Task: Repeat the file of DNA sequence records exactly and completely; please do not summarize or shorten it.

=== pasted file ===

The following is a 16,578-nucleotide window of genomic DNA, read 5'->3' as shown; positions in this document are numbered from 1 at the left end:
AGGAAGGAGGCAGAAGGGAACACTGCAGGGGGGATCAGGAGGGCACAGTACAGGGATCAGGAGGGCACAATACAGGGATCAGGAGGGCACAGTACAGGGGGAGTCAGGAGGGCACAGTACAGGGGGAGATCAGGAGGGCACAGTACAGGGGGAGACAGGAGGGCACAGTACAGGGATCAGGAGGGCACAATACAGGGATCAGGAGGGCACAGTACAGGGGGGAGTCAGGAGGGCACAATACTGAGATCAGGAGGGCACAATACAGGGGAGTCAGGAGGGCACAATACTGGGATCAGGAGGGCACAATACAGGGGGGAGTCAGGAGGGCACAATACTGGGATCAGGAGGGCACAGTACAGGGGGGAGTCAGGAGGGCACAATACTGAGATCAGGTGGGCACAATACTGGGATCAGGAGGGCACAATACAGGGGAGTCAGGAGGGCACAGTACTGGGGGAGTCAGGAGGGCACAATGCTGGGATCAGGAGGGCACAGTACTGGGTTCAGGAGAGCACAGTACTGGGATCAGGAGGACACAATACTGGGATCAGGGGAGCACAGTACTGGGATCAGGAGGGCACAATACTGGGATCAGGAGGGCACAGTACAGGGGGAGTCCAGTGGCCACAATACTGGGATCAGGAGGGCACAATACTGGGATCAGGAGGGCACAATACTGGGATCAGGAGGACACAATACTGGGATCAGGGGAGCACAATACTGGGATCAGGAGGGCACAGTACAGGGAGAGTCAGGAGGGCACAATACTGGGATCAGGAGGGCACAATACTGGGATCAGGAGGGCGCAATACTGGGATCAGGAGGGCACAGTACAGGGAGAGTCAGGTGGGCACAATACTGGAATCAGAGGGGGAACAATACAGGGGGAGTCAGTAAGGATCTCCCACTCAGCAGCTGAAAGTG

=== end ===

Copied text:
The following is a 16,578-nucleotide window of genomic DNA, read 5'->3' as shown; positions in this document are numbered from 1 at the left end:
AGGAAGGAGGCAGAAGGGAACACTGCAGGGGGGATCAGGAGGGCACAGTACAGGGATCAGGAGGGCACAATACAGGGATCAGGAGGGCACAGTACAGGGGGAGTCAGGAGGGCACAGTACAGGGGGAGATCAGGAGGGCACAGTACAGGGGGAGACAGGAGGGCACAGTACAGGGATCAGGAGGGCACAATACAGGGATCAGGAGGGCACAGTACAGGGGGGAGTCAGGAGGGCACAATACTGAGATCAGGAGGGCACAATACAGGGGAGTCAGGAGGGCACAATACTGGGATCAGGAGGGCACAATACAGGGGGGAGTCAGGAGGGCACAATACTGGGATCAGGAGGGCACAGTACAGGGGGGAGTCAGGAGGGCACAATACTGAGATCAGGTGGGCACAATACTGGGATCAGGAGGGCACAATACAGGGGAGTCAGGAGGGCACAGTACTGGGGGAGTCAGGAGGGCACAATGCTGGGATCAGGAGGGCACAGTACTGGGTTCAGGAGAGCACAGTACTGGGATCAGGAGGACACAATACTGGGATCAGGGGAGCACAGTACTGGGATCAGGAGGGCACAATACTGGGATCAGGAGGGCACAGTACAGGGGGAGTCCAGTGGCCACAATACTGGGATCAGGAGGGCACAATACTGGGATCAGGAGGGCACAATACTGGGATCAGGAGGACACAATACTGGGATCAGGGGAGCACAATACTGGGATCAGGAGGGCACAGTACAGGGAGAGTCAGGAGGGCACAATACTGGGATCAGGAGGGCACAATACTGGGATCAGGAGGGCGCAATACTGGGATCAGGAGGGCACAGTACAGGGAGAGTCAGGTGGGCACAATACTGGAATCAGAGGGGGAACAATACAGGGGGAGTCAGTAAGGATCTCCCACTCAGCAGCTGAAAGTG